Site it right– and there are 285,000 acres of public lands in six Western states to choose from – and big solar power developers might not find it too difficult to get utility-scale plant proposals through the environmental review process.
That’s the promise the Obama administration made on Tuesday, announcing it would publish a Final Programmatic Environmental Impact Statement for solar energy development on federally controlled land in Arizona, California, Colorado, Nevada, New Mexico and Utah.
The roadmap, which can be set in stone by Salazar after a 30-day comment period, opens up 17 “solar energy zones” for fast-track development, the administration also put 78 million acres off-limits.
“This blueprint for landscape-level planning is about facilitating faster, smarter utility-scale solar development on America’s public lands,” Secretary of the Interior Ken Salazar said in a statement. “This is a key milestone in building a sustainable foundation for utility-scale solar energy development and conservation on public lands over the next two decades.”
Publication this week of the Final PEIS culminates a process that began in December 2010 with an initial draft document. Last fall, the Interior Department announced a big revision of the draft, narrowing the number of solar energy zones from 24 to 17 and establishing a variance process to allow development on 20 million additional acres – but with a less streamlined process.
At the time, the solar industry expressed concern about losing flexibility in siting projects. Yesterday’s finalized version received what sounded like a cautionary vote of approval from the Solar Energy Industries Association.
“The PEIS identifies a process that will accommodate well-sited solar power plants outside of designated Solar Energy Zones and protects the rights of pending solar applications,” the SEIA said in a statement. “The Bureau of Land Management must ensure pending projects do not get bogged down in more bureaucratic process.”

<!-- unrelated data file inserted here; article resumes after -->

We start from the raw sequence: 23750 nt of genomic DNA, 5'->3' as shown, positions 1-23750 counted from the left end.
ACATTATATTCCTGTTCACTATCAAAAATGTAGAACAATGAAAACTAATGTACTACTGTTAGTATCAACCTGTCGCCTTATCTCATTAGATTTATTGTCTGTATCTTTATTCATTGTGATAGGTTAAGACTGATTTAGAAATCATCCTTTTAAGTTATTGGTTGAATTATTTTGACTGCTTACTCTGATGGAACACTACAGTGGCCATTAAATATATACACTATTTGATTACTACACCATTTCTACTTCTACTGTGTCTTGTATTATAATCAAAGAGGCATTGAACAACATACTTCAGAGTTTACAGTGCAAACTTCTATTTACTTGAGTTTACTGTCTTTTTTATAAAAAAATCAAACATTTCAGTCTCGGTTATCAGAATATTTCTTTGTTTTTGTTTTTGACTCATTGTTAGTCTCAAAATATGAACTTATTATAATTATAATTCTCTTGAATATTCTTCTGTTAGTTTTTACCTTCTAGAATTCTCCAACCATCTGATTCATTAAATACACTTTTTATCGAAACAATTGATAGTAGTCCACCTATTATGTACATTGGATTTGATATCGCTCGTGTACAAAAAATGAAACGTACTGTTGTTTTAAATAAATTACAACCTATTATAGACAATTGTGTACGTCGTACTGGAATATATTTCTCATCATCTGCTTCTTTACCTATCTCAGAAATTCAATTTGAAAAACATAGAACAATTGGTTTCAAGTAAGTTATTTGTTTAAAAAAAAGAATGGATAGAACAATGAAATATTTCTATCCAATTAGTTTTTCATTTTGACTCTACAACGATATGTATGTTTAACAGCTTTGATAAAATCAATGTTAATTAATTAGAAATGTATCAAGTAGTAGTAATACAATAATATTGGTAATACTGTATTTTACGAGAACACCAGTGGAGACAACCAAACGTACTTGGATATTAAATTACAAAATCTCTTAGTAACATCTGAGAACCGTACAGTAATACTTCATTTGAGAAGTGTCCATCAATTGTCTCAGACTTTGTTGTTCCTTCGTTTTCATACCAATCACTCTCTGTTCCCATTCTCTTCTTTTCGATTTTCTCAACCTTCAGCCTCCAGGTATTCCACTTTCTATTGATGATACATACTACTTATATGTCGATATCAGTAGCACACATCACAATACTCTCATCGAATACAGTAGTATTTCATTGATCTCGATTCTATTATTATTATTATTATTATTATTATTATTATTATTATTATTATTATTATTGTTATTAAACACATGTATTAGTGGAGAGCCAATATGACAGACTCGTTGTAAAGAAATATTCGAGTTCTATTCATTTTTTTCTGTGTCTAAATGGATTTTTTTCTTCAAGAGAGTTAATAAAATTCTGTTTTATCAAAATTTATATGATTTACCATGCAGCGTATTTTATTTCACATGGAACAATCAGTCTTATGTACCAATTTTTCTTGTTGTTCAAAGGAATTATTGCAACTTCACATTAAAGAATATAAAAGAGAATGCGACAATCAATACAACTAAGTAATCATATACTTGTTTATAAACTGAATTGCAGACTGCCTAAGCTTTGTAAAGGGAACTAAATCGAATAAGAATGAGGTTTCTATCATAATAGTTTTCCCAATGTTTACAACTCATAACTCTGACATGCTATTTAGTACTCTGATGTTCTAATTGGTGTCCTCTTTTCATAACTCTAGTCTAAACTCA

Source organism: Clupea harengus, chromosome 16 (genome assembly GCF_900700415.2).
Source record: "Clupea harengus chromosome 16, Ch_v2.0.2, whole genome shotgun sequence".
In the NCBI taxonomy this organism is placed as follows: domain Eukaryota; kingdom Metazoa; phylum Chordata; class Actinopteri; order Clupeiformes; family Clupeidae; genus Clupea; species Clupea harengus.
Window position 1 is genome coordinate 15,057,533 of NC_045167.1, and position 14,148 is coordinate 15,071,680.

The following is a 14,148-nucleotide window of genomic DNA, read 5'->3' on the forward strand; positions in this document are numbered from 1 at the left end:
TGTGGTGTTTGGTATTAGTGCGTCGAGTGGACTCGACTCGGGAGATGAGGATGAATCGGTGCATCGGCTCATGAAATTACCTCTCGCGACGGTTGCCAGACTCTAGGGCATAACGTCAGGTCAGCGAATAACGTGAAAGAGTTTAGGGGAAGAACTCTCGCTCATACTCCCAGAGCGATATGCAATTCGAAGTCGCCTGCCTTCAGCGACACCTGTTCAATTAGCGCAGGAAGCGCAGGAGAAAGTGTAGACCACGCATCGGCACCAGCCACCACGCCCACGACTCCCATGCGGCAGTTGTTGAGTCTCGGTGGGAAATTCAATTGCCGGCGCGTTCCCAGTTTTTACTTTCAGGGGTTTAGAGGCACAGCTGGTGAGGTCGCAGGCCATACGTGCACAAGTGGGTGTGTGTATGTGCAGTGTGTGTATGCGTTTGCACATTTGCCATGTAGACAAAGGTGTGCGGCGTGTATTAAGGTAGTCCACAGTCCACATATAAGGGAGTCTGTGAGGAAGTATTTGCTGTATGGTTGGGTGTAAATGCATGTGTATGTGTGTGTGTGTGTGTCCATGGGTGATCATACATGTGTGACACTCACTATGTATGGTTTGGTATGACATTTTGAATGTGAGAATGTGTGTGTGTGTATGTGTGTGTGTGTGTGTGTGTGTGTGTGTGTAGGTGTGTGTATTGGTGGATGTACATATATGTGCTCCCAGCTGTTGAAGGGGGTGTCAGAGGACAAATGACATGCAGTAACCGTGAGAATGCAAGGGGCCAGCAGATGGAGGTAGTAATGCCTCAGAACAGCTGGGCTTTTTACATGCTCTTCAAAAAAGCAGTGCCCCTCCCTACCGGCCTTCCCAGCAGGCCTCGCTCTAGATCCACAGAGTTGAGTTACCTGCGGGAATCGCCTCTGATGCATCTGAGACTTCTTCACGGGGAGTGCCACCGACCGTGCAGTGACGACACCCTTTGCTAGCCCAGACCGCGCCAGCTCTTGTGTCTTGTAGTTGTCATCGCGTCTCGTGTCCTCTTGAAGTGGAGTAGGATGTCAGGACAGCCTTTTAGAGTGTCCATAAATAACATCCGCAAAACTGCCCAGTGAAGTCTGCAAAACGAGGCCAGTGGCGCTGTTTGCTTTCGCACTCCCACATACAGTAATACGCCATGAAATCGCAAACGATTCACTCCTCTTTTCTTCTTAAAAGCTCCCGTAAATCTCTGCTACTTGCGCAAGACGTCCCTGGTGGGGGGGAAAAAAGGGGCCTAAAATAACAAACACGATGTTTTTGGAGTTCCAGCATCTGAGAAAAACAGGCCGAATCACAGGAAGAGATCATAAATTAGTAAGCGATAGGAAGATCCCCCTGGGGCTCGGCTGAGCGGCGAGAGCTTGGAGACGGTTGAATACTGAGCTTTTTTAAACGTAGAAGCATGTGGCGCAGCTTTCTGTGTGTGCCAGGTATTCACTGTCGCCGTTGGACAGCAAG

Still, the benefits to siting projects in the solar energy zones will be substantial. The PEIS executive summary says the BLM will undertake activies such as “facilitating faster and easier permitting in the SEZs, improving and facilitating mitigation, facilitating permitting of needed transmission to the SEZs, encouraging solar development on suitable adjacent nonfederal lands, and providing economic incentives for development in SEZs.”
There are zones in six states, but that’s a little bit misleading: Of the 285,000 acres, more than half – 147,910 – are in Calfornia’s Riverside County, which borders Orange County on its western flank and then stretches all the way east across the Mojave and Colorado deserts to Arizona.
The Department of the Interior said the fast-track sites are “characterized by excellent solar resources, good energy transmission potential, and relatively low conflict with biological, cultural and historic resources.”
Pre-Obama, no big solar energy projects had been permitted on public lands. But according to the Interior Department, under Obama at least 28 renewable energy projects have been approved for construction on or involving public lands, including 16 solar plants, five wind farms and eight geothermal plants. In May, the first of those big projects – Enbridge Silver State North, a 50-megawatt solar PV array 40 miles south of Las Vegas – went online.
The administration says the push for more solar is part of a push for energy in general – an “all-of-the-above” strategy — and it is worth noting that the announcement on solar came one day after the administration said it will offer more than 20 million acres offshore Texas for oil and gas exploration.